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Photo Finish: AP's Toby Talbot Is Retiring After 30 Years Shooting Vermont

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For more than 30 years, Toby Talbot says, he’s had “a front-row seat to history.”

As the Associated Press’ sole staff photographer in Vermont, the 63-year-old Calais resident has captured floods and fires, soldiers and politicians — and plenty of cows grazing in the fields.

“I’ve just seen incredible joy and incredible sadness and made what I think are great pictures out of them,” he says.

On Friday, Talbot is retiring from the AP. He’ll still take photographs, he says, and contribute occasionally to the wire service. But he plans to spend more time pursuing his other passion: serving as deputy chief of the East Montpelier Fire Department.

“I don’t know how many times we use the phrase, ‘It’s the end of an era,’ but this truly is,” says Chris Graff, who served as the AP’s Montpelier bureau chief — and Talbot’s boss — from 1980 until 2006. “The position Toby has didn’t exist before Toby had it, and it won’t exist after he retires.”

A contractor and amateur photographer at the time, Talbot got his first pair of assignments from Graff in December 1980, when, in a single weekend, fires destroyed the Trapp Family Lodge and a city block in downtown Montpelier. Three years later, Graff hired Talbot as a part-time stringer. In 1987, he brought the photographer on full time.

In the early days of his career, it took Talbot eight minutes to send a black and white photograph to New York City using a drum print transmitter. When the AP switched to color, the process took 24 minutes and three separate transmissions. These days, any yahoo with an iPhone can submit images to the local newspaper.

“There is some value to the feet on the ground of the person being there to see it,” Talbot says of reader-submitted photos. “But I think what a good photojournalist does is have creativity and artistry and storytelling all in one little image, which doesn’t happen with reader photos for the most part.”

Wilson Ring, who now runs the Montpelier bureau, says that Talbot knows how to capture the essence of a story. And it doesn’t hurt that he’s been driving his pickup truck around the state for decades.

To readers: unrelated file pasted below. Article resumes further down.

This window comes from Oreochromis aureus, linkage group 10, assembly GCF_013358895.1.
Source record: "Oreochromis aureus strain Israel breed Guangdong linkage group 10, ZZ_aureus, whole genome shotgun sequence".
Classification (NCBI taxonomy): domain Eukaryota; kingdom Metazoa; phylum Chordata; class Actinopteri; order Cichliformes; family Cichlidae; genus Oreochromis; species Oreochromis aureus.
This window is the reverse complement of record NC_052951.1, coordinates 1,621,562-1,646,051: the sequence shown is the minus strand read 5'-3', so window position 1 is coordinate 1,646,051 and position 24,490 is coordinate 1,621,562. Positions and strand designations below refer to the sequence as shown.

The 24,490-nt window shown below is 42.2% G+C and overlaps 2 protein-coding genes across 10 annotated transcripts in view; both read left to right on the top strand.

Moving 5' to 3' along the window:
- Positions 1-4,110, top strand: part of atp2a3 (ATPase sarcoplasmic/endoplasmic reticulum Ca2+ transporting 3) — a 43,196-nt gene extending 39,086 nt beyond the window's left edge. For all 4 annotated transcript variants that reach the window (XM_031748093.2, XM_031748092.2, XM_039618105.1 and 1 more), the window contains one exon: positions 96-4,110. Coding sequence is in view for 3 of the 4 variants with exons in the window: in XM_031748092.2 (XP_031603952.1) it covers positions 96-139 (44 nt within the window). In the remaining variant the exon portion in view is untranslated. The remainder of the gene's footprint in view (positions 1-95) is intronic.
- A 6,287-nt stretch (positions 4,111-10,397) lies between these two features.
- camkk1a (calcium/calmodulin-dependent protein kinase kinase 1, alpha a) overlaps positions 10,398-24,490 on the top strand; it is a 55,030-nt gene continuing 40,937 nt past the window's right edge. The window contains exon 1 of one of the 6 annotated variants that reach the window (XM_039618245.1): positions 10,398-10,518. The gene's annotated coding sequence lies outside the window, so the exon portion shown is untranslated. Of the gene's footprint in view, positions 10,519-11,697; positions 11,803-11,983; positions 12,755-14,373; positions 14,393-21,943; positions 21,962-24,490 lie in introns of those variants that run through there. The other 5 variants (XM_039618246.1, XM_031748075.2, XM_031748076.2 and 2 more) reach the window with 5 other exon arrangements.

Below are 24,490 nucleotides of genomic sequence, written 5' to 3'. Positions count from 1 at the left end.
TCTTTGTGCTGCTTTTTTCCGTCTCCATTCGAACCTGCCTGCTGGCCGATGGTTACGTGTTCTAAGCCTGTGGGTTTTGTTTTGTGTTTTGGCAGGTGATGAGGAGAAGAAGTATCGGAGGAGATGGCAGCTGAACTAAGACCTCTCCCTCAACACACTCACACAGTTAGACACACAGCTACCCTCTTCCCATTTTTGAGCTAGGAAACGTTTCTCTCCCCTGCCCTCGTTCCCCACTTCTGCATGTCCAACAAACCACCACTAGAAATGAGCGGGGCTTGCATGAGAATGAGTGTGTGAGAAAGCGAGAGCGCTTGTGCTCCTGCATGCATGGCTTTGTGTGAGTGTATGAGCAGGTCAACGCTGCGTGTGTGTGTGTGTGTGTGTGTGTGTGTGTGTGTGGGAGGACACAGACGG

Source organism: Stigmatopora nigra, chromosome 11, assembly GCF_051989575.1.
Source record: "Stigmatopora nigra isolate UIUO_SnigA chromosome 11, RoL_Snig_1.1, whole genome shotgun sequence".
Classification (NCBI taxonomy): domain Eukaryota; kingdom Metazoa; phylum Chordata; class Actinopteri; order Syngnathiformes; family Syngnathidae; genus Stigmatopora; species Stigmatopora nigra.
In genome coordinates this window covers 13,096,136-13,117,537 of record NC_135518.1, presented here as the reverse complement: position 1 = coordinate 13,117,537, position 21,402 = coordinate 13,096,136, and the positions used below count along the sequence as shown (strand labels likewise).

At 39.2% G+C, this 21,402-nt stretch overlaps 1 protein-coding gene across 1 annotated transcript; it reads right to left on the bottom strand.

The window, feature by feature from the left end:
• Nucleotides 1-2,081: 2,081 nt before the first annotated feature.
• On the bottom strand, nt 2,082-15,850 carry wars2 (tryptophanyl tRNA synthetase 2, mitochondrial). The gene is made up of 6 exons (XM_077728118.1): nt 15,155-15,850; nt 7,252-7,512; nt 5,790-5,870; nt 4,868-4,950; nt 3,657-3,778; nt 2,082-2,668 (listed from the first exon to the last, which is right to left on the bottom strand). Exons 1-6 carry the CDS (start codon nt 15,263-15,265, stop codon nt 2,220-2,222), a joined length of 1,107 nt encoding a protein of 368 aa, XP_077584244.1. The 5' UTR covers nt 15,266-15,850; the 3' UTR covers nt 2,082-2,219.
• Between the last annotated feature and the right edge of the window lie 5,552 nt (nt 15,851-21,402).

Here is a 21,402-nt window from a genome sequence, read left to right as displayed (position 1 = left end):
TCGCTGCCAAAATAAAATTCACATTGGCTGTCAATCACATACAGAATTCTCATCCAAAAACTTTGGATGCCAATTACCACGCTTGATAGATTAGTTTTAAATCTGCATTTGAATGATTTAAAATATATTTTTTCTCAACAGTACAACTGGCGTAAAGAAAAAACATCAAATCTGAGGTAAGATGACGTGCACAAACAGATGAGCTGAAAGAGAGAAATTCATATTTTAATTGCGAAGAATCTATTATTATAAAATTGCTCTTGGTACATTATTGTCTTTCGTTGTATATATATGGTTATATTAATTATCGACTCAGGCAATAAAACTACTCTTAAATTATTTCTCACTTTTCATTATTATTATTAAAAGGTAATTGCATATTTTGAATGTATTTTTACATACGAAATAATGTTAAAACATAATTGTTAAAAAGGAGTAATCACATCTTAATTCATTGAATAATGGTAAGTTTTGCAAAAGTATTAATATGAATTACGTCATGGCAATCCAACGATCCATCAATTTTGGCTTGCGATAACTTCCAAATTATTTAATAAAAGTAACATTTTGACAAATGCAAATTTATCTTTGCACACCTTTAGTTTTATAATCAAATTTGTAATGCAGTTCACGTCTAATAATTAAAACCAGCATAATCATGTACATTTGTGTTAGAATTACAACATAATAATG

“He knows all the nooks and crannies and how to get there,” Ring says. “And whenever he meets people to take a picture of them, he instantly puts them at ease.”

Through the years, Talbot’s work has appeared on the front pages of the New York Times, Boston Globe, Washington Post and USA Today. He’s covered New Hampshire’s presidential primaries, George H.W. Bush’s summer White House in Kennebunkport, Me., and World Cup skiing.

He says his biggest coup came after the 2001 death of Dale Ernhardt, when Time magazine ran a photo he’d taken of the NASCAR driver at the New Hampshire Motor Speedway — on a two-page spread.

But after more than 30 years on the job, Talbot says the thrill has faded.

“I’ve covered everything in Vermont multiple times. It’s like déjà vu all over again,” he says. “The daily grind of photojournalism is now a little less rewarding because newspapers don’t have any holes left for pictures. The papers are so small, and they don’t display pictures the way they used to.”

It’s unclear whether the AP will replace Talbot. Since 2007, the Montpelier bureau has downsized through attrition from six positions to four — and tasked some of its remaining reporters with covering other parts of northern New England.

“It is possible there will not be another full-time photographer up there,” says AP spokesman Paul Colford. “But it is also our intention, as it’s always our intention, to keep the territory covered and to serve the members we have up there.”

Graff’s take on that?

“It’s one thing to say, ‘Our reporters are going to carry cameras,’ but it’s never the same. Toby has an eye. He’s trained,” Graff says. “Vermont has been very lucky to have Toby here.”


The derailment of an Amtrak train in Williston killed five and injured 149 in July 1984
A December 1980 fire destroyed the Trapp Family Lodge in Stowe, and Talbot captured the aftermath. “It was just so iconic,” Talbot’s former boss, Chris Graff, says of the photo.  A Vermont National Guard soldier returns from a deployment in 2005 During her January 1985 inauguration as Vermont’s first female governor, Madeleine Kunin stood out from the crowd in more ways than one. “She was surrounded by all these guys in dark suits and she was wearing white,” Talbot recalls. “It was a beautiful moment, and it told the whole story that was going on.” Suspecting child abuse at a commune run by the Northeast Kingdom Community Church in Island Pond, state officials in June 1984 rounded up 112 children and bused them to Newport for interviews with social workers and a judge. The kids were off-limits to reporters and photographers, but Talbot managed to sneak upstairs in a nearby building, where he had an unobstructed view of them. “I made a picture that showed the expansiveness of the raid,” Talbot says. Talbot at work during the Montpelier flood of 1992 All photos courtesy of the Associated Press/Toby Talbot

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